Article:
Non-responsive secondary core
For this specific scenario, we will take the example of a physicssimulation application; for simplicity, we will only consider oneaspect of physics simulation, and that is collision detection given aset of objects and their trajectories, shown in Figure 3, below.
In our example we have a secondary core that will allow the maincore to offload all the collision detection algorithm calculations. Themain core provides the list of objects with positions and trajectories;the secondary core will take care of all the calculations and return alist of intersecting bodies.
For the purpose of this example, the main core will communicate withthe secondary core using queues implemented in hardware. The list ofobjects for each collision calculation will be built in the followingway: the main core writes a first object with its position andtrajectory into the hardware queue, identifying it to the secondarycore as the first of a list.
It will then continue writing each object descriptor into thehardware queue until it reaches the last one, which it will then markfor the secondary core so it knows the list is complete and thesecondary core can start the collision detection calculations.
On top of actually carrying out the collision detection algorithm,the responsibility of the secondary core is to internally build thelist of objects by extracting entries from the hardware queue andwatching the start of list and end of list markers in order to finalizethe list. We will not go into the details of how many lists thecollision detection accelerator can maintain concurrently or themaximum number of objects it can handle per list.
The collision detection accelerator will be provided a pointer to alist of colliding bodies through another hardware queue by the maincore; it will populate this list during collision detection and returnits pointer to the main core through another hardware queue.
|Figure3: Collision detection acceleration|
In this scenario, we are able to set up the system, but thecollision detection accelerator is never returning any completed listsof collided bodies following the submission by the main core of a listof objects. The accelerator is non-responsive from the start.
The first step of our investigation is to profile the flow control,which confirms that both the main and the secondary cores are set upcorrectly; we achieve this by checking the hardware queue state afterwriting to it. It is determined that the secondary core is seeing theentry in the queue and is reading it into local memory. The data isthen profiled.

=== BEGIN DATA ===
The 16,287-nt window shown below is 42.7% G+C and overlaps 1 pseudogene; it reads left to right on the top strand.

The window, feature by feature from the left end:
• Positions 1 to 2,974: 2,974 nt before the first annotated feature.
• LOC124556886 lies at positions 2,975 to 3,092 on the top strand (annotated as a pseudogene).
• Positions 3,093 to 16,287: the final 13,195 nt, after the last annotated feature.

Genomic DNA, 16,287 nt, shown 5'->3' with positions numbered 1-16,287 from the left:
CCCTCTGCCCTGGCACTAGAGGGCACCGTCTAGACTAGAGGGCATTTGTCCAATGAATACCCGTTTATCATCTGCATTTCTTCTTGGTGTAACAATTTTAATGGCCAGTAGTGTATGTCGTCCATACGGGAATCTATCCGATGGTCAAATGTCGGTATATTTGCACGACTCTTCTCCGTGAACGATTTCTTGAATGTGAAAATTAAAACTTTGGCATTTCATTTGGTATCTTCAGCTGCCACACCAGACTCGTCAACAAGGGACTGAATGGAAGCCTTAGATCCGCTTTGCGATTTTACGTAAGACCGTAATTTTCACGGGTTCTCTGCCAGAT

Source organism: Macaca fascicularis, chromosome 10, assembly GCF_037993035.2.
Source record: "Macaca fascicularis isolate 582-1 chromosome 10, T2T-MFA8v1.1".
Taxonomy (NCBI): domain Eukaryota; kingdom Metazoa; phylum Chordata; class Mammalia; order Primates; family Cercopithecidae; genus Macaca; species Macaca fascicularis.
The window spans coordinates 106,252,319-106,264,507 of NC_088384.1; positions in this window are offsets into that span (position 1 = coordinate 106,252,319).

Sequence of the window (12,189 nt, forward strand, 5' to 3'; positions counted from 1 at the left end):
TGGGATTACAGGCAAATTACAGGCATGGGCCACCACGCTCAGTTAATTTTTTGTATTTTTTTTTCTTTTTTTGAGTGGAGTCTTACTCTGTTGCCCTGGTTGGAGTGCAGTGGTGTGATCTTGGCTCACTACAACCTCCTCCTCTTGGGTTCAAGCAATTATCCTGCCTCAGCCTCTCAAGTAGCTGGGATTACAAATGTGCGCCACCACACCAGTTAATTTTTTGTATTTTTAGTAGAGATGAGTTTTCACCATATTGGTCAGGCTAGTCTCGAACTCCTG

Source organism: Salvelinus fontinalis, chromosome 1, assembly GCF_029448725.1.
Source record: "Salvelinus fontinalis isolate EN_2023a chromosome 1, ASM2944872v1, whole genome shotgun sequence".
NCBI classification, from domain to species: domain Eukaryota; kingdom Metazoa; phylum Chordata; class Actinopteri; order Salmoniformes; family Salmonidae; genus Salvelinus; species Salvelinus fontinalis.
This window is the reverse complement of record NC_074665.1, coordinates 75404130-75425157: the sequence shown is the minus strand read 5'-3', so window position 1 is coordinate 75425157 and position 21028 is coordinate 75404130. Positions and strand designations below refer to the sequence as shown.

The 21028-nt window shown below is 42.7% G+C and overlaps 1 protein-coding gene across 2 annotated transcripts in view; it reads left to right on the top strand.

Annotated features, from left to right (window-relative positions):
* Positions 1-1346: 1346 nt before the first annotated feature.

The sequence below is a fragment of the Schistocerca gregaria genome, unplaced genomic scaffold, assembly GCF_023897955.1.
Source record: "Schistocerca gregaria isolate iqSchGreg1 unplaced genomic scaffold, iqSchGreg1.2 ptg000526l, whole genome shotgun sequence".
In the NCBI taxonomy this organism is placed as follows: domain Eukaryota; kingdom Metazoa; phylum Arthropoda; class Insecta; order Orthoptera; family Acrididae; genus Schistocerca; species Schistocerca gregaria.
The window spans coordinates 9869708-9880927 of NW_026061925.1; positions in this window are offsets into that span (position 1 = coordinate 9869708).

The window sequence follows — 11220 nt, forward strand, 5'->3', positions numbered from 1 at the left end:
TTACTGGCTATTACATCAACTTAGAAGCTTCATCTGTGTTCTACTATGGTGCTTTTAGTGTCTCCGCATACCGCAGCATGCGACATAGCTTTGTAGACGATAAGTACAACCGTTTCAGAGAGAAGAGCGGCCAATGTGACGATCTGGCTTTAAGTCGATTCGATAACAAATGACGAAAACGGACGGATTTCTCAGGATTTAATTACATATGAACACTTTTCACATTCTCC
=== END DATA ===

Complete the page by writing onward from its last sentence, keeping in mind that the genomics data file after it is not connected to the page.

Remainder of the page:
In this case, we need to examine the actual queue entries as seen bythe secondary core, again these appear to be correct according to thespecification for the main core.
At this stage, we need to examine the state of the secondary core atvarious stages of a collision detection calculation. This is achievedsimply through the use of a set of counters incremented each time thecore transitions to a specific state. We identify four key stages:waiting for start of list, building list, calculating, and postingresult.
These results show that the accelerator is stuck in the buildinglist stage. Further data profiling leads to identifying the issue inthe object descriptor end of list marker; the main core and secondarycore have a different understanding of how an object is marked as thelast member of a list. This is leading the accelerator to never detectthe end of list marker and so it continues building a single listindefinitely.
Profiling the flow control
Following the resolution of the issue detailed above, we discover asecond issue related to the secondary core being unresponsive. In thisnew scenario, the system stalls after a variable number of collisioncalculations.
For this new investigation, once again we must start with profilingthe flow control. We discover that no errors occurred related to thecommunication between the cores; we have no overflow or underflowerrors.
Following the analysis matrix detailed in Part 2, the next task isto examine the state of the secondary core. Due to the completeunresponsiveness of the core, we are forced at this stage to use anydebugging tool available that will provide us access to the secondarycore internals (a tool developed internally or one commerciallyavailable).
This allows us to examine the program counter and determine that theaccelerator is locked up in the collision calculation stage during thebuilding of the list of collided objects.